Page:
It doesn't take hardcore sex or violence to be taken seriously. It takes an intellectually mature, thoughtful approach to creating the artwork in question. Period.

People get into a fuss over depictions of sex in video games because by and large, the industry has not proven it is capable of handling anything mature (n any sense of the word) in a consistently intelligent manner. We'll stop throwing a fuss once developers have shown they're capable of deserving our trust in that regard.

#5 Posted by TheHumanDove (2523 posts) -

Ughh I was going to reply with something thoughtful. but I think I just ate a worm from this apple I was eating. I'm sorry, I just had to tell someone.

#6 Posted by NMC2008 (1237 posts) -

Sure games can be grown up but who would you sell them to?

#7 Posted by Animasta (14677 posts) -

@BrockNRolla said:

Currently, I'm less disturbed by the content, and more disturbed by the justifications for it from the makers of the game. Note that I'm going off of what the guys have said on the most recent bombcasts.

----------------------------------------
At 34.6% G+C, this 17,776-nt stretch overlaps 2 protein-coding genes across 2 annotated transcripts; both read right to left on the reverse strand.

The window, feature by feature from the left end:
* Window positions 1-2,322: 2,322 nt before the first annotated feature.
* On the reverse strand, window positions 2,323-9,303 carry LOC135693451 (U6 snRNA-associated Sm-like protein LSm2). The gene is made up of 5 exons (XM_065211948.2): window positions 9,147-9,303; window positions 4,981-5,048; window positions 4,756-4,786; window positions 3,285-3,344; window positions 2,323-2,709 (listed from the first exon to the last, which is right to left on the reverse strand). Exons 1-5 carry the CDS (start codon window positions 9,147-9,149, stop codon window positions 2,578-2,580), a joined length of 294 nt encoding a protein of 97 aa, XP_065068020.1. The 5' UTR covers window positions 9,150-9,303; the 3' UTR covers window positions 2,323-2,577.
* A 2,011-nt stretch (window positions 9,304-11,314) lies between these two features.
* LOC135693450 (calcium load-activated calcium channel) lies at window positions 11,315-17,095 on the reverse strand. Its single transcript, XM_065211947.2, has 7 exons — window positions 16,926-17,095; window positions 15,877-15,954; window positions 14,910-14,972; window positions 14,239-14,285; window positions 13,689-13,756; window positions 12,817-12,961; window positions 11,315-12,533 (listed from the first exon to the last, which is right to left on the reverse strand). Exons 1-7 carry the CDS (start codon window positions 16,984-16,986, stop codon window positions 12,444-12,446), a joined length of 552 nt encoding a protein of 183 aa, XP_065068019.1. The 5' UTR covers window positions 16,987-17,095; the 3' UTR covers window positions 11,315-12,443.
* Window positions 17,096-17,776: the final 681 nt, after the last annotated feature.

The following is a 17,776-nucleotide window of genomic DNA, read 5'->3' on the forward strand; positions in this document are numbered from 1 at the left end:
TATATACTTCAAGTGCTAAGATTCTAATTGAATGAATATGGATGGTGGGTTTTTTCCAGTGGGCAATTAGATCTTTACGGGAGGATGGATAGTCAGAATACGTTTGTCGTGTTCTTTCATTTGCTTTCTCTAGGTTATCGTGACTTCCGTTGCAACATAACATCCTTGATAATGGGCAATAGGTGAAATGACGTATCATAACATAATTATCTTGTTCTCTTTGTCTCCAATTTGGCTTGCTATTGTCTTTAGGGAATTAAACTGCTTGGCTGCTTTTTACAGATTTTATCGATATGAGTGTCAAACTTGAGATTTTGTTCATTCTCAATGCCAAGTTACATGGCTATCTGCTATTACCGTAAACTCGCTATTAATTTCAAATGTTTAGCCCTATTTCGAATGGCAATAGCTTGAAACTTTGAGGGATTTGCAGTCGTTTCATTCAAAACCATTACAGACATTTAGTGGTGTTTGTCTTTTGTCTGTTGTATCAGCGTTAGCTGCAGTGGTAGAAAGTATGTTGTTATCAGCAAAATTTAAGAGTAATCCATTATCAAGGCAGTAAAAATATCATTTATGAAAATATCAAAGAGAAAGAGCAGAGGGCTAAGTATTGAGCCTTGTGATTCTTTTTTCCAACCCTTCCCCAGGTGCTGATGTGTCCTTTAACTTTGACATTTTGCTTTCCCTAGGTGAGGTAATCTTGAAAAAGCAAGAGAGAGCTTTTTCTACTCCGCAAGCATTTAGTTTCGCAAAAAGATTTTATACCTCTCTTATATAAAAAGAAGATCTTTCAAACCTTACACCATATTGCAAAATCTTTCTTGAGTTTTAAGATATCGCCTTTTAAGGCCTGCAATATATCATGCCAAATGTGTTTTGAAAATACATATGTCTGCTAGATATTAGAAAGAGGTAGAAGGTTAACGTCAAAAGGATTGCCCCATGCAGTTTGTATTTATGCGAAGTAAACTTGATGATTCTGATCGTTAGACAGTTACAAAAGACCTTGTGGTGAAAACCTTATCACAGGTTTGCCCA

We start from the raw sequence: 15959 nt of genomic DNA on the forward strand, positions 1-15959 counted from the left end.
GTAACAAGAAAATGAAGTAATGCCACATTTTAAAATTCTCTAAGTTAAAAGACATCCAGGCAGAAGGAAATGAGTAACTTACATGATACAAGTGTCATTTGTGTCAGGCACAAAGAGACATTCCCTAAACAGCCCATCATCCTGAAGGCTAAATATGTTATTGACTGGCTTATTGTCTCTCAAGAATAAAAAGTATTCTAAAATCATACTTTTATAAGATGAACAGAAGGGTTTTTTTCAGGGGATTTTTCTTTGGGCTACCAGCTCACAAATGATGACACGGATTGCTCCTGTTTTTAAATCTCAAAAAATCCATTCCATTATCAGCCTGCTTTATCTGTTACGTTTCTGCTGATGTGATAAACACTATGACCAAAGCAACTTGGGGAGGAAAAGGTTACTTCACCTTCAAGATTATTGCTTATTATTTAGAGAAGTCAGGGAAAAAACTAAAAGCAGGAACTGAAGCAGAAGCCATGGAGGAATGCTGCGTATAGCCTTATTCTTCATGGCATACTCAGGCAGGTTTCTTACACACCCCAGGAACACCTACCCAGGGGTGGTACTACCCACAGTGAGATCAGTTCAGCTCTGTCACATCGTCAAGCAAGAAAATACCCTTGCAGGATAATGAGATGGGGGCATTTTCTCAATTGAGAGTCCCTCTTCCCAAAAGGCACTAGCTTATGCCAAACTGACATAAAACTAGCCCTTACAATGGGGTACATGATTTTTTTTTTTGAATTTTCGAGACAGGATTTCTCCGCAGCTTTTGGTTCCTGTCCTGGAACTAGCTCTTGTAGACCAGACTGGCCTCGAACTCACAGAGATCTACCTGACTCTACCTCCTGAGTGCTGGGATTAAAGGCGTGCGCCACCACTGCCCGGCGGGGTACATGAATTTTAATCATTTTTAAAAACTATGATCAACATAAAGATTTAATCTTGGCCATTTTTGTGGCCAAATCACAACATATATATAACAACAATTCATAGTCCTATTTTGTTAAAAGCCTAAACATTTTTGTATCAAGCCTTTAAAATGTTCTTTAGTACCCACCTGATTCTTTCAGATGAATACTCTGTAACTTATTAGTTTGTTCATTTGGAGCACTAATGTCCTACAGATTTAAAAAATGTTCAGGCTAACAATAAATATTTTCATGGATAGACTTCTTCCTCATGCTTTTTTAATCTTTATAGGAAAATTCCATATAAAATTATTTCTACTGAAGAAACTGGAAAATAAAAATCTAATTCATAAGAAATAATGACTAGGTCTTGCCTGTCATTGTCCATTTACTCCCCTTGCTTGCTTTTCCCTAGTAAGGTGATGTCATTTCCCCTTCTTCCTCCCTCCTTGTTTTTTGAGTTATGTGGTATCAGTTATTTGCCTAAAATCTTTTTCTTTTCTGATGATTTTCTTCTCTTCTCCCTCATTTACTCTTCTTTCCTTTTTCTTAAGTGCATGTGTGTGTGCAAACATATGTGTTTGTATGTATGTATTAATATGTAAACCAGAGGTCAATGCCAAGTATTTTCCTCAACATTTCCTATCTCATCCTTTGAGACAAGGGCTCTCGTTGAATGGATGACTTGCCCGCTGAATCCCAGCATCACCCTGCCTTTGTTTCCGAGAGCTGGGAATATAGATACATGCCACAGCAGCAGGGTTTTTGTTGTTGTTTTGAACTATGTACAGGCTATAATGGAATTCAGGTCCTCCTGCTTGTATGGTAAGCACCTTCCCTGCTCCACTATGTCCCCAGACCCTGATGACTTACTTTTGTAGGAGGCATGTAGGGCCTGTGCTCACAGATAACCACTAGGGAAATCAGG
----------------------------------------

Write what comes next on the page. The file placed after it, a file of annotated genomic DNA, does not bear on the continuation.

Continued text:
As you may have heard on recent bombcasts, the most unsettling thing about this game might be the reasons behind the decisions the developer made. There was a lot of, "Well, we want the character to feel vulnerable; like you have to protect her," and "We chose a woman because we didn't think you would feel like you needed to protect a man," and other such super-macho-BS, which, as Jeff put it, "That makes me want to have nothing to do with the game," because he thinks its bullshit that developers talk about gamers like they have to be those kinds of people.

At that point, you're beyond the game, but knowing that this sort of stuff underlies the supposedly "mature" story is kind of unsettling in its own way.